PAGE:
In a swift transition Ghana's John Dramani Mahama has been sworn-in as the new president of the West Africa country after the demise of its late president John Evans Atta Mills. John Mahama took office as the new president less than six hours after it was officially confirmed that his predecessor had died in the 37 military hospital in Accra.
Shortly after he was sworn-in as president, John Mahama paid a glowing tribute to his former boss whom he described as a friend, father, senior comrade and mentor. He however said all flags in the country will run at half mast for the next one week as the country mourns its departed president.
Mr Atta Mills had ruled the West African country since 2009.
"It is with a heavy heart... that we announce the sudden and untimely death of the president of the Republic of Ghana," the president's office statement said.
While Mr Atta Mills' illness had always been a subject of great debate, it was never officially confirmed. He had always insisted he was well, and planned to seek re-election in December's poll.
John Evans Atta Mills served as vice-president to Jerry Rawlings between 1997 and January 2001.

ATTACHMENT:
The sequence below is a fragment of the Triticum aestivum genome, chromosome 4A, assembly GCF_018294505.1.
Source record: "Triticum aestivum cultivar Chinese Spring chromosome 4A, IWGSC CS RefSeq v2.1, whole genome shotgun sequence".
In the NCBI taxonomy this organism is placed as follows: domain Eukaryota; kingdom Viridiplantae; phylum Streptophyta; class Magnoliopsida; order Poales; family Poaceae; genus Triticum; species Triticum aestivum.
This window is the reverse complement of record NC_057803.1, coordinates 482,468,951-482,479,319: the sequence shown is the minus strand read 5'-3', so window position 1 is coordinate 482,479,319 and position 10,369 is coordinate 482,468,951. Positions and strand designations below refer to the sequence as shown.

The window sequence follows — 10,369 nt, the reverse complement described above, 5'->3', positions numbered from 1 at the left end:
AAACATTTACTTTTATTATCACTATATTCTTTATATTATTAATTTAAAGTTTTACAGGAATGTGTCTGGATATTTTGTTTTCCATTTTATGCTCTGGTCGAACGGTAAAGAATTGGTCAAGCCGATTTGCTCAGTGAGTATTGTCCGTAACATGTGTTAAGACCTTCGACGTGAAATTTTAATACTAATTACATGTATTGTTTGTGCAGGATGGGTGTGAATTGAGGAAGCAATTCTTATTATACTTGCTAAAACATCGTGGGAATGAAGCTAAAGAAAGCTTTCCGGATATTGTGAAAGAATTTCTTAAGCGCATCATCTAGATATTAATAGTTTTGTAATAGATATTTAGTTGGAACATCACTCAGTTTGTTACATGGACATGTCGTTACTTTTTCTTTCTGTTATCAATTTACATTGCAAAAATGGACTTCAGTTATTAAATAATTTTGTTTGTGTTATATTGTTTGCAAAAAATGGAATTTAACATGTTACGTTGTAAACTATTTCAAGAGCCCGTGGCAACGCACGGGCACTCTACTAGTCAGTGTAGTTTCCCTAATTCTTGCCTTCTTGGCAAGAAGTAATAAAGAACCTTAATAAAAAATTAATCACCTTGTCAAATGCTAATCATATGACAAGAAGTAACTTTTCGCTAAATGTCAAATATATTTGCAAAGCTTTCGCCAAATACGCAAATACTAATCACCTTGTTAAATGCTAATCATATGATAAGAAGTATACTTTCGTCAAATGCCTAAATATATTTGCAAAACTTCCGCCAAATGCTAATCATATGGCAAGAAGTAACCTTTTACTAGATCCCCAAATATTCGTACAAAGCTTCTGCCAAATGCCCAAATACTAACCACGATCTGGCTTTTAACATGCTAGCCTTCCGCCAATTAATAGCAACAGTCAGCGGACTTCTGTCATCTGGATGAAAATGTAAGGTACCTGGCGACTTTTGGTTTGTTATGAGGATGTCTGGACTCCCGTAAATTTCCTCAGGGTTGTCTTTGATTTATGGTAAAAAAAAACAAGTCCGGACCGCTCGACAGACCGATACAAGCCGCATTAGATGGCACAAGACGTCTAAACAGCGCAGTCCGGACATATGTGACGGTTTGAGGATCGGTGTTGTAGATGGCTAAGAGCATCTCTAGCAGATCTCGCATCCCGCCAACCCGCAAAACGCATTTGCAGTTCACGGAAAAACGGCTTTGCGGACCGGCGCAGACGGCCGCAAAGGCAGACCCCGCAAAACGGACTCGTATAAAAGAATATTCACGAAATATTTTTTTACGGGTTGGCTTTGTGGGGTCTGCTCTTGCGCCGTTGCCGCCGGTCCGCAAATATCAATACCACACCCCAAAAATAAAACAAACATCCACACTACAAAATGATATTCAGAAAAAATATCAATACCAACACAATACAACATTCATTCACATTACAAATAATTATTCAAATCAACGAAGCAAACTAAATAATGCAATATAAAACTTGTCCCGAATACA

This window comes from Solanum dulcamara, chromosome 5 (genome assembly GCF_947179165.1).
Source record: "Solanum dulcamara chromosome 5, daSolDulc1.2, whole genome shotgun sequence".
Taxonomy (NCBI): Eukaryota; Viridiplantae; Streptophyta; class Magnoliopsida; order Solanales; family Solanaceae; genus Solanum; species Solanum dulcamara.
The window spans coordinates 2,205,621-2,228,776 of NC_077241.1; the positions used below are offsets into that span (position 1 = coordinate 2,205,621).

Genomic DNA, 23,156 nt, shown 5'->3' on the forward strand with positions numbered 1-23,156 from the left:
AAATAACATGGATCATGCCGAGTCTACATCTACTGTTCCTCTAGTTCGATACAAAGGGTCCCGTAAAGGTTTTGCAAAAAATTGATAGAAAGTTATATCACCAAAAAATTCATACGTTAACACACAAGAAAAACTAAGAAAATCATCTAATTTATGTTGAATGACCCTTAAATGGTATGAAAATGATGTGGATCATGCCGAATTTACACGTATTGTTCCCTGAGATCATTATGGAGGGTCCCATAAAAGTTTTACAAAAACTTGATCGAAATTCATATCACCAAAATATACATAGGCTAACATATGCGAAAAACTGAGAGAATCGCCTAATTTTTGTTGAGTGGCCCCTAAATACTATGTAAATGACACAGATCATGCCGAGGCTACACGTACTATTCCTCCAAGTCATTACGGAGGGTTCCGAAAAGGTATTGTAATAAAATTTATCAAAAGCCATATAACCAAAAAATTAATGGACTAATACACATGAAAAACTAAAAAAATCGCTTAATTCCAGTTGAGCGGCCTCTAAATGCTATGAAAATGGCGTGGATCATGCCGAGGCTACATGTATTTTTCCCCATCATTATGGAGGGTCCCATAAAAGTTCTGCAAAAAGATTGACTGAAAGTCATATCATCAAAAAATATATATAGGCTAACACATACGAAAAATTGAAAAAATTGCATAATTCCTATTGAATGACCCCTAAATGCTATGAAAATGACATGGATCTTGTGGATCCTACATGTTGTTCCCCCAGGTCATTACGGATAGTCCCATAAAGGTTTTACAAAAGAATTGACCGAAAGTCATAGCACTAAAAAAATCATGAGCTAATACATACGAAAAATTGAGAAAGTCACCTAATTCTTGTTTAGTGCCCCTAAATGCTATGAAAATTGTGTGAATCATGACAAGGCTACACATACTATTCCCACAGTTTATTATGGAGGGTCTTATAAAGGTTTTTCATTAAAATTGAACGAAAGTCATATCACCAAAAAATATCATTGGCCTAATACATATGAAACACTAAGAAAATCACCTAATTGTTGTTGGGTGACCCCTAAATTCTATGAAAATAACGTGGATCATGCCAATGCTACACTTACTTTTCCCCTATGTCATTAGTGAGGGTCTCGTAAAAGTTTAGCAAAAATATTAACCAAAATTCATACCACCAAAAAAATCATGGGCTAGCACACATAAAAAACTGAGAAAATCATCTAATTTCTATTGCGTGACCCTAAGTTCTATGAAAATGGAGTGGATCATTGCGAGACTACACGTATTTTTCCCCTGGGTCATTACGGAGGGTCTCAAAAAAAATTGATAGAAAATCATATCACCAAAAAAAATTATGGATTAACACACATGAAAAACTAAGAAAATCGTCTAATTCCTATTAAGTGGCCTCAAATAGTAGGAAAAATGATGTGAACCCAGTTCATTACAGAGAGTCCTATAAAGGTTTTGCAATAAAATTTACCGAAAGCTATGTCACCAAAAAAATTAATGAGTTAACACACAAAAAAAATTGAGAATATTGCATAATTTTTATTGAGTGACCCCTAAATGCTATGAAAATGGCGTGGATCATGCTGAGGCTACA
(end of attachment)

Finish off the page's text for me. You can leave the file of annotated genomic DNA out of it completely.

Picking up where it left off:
He came to power after narrowly winning against a candidate from the then governing New Patriotic Party, Nana Akufo-Addo, in polls in December 2008.
His predecessor, John Kufuor, stepped down after having served the maximum permitted two four-year terms.
Under Mr Atta Mills' leadership, Ghana joined the ranks of the world's large-scale oil producers.
This is the first time that a president has died while in office in Ghana. In a country hailed as a solid democracy, John Atta Mills' sudden death should not spark a political crisis but will certainly test the country's democratic institutions.
As Vice-President John Dramani Mahama steps in as interim head of state, the question people are asking in the Ghanaian capital Accra is: "Who is going to run for president with the ruling party in December?"
Mr Atta Mills had just been nominated by the National Democratic Congress to stand for a second term. But his nomination had illustrated a split within the ruling party with Nana Konadu Agyemang-Rawlings, the wife of former ruler Jerry Rawlings, who leads a faction critical of Atta Mills' management.
Mr Atta Mills' health has always been a subject of great debate in Ghana, even before he took office in 2009. But his illness was never officially confirmed and Mr Atta Mills himself insisted he was doing well.
By Joseph Appiah-Dolphyne, AfricaNews editor in Accra, Ghana
Source: Africa News